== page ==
Today is Earth Day.
You've heard it many times, but you're going to hear it again — "Every day should be Earth Day."
Still, today is an opportune day to take one, single action that could make a difference: skip the plastic bag at the convenience store, for instance. Buy the local eggs instead of mainland eggs. Walk, instead of drive, to the next block. Bring your own bag to the grocery store.
If you already do all that, think of what more you could do — bring reusable produce bags or don't bag your apples (you don't need to if you just have a few).
Pick up that plastic bottle at the beach and recycle it, plant ma‘o hau hele in your yard, and bring your own reusable coffee cup to the cafe (I hear Starbucks is offering free coffee to anyone who does today).
Better yet, celebrate! Go out and climb the Koolaus, enjoy the broad, sweeping view at the top, jump in the ocean and enjoy the waves crashing over you, and think about what would happen if an oil spill destroyed all of that.
You get the idea.
On this Earth Day, I think back to a friend who came to visit from the mainland just for a few days. We went on a short, scenic hike, and she just started picking up litter from the trail. "What are you doing?" I asked. "Picking up trash," she said.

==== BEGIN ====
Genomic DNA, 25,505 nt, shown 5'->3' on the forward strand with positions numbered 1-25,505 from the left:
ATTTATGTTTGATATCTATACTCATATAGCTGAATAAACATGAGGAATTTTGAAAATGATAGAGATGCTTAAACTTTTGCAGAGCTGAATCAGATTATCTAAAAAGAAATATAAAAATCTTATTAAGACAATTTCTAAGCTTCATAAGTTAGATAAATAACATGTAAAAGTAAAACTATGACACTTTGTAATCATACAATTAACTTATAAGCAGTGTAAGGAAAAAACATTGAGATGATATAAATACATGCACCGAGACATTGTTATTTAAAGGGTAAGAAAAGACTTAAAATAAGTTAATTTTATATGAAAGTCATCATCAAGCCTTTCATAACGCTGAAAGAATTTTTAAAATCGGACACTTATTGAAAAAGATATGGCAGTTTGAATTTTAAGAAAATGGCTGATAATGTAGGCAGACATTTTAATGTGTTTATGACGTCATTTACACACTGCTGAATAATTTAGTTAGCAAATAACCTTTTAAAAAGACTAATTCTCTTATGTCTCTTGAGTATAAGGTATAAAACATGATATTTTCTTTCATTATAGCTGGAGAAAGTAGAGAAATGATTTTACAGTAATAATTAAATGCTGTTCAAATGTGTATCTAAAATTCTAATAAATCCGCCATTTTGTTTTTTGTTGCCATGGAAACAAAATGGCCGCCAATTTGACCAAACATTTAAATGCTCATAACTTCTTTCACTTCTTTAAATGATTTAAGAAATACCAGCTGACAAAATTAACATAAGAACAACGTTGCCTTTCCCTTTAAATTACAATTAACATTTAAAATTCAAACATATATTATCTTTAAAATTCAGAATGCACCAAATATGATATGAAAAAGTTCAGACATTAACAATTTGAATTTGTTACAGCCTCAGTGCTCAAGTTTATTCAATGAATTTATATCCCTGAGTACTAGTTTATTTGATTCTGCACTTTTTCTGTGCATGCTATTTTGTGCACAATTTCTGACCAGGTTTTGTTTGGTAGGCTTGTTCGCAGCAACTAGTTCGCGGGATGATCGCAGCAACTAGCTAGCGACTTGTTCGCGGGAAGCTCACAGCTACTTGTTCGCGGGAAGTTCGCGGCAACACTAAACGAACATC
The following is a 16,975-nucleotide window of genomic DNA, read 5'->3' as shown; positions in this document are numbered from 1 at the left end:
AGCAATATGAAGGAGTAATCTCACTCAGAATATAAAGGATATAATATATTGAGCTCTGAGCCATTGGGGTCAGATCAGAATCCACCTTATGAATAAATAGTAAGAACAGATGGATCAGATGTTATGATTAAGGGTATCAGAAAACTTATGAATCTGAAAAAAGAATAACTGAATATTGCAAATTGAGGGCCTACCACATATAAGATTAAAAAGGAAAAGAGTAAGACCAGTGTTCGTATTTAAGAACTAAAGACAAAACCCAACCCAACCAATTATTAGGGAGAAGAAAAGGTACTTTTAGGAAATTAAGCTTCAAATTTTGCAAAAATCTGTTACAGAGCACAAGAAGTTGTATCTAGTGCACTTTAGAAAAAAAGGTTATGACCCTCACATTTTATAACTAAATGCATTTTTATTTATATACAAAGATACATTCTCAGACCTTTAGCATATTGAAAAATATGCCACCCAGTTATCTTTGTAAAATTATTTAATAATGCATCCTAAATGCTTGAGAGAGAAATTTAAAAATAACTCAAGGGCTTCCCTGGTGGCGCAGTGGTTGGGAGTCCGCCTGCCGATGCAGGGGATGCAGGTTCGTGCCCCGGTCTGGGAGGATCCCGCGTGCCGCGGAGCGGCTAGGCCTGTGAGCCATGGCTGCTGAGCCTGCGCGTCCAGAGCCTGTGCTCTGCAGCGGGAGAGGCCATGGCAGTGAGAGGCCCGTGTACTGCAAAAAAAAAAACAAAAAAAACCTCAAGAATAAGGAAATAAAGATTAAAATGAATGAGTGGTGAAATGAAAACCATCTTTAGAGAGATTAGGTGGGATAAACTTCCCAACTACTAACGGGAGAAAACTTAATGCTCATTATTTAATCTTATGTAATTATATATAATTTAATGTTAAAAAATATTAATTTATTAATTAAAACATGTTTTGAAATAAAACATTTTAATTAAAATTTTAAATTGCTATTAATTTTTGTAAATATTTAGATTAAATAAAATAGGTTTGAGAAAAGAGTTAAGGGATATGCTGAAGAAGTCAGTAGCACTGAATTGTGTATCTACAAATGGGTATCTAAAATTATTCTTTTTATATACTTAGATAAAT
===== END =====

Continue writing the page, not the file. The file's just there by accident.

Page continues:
She didn't think of it as, 'I'm on vacation and it's someone else's job to pick up trash, anyways.' Her philosophy is to: "Leave a place better than it was when I got there."
There's no question that Earth Day has become a marketing opportunity, not much different from Valentine's Day. Got a couple pitches from people who wanted to sell their products on Earth Day.
Here's a little history: The first Earth Day was observed across the U.S. on April 22, 1970.
Earth Day was founded by Wisconsin Senator Gaylord Nelson as a way to rally public support for environmental protections. He got the idea for Earth Day not long after surveying an oil spill in Santa Barbara, Calif. Forty-one years later, Earth Day falls just two days after the one-year anniversary of the BP's Deepwater Horizon spilled oil into the Gulf of Mexico.
An estimated 4.9 million barrels of oil spilled into the Gulf, wiping out livelihoods as well as wildlife. These photos tell the story.
Though we're in the Pacific, we are not untouched by one of the most disastrous oil spills in U.S. history. What lessons did we learn? What can we do to prevent it from happening again?
Whether you already recycle, compost, or ride your bike, we all could probably think of one more way to keep this earth green. Besides the bigger picture, it's in the choices you make in your day to day life.
Click here for Earth Day happenings, including beach clean-ups, a community workday, films, and plastic-free shopping at Whole Foods Market.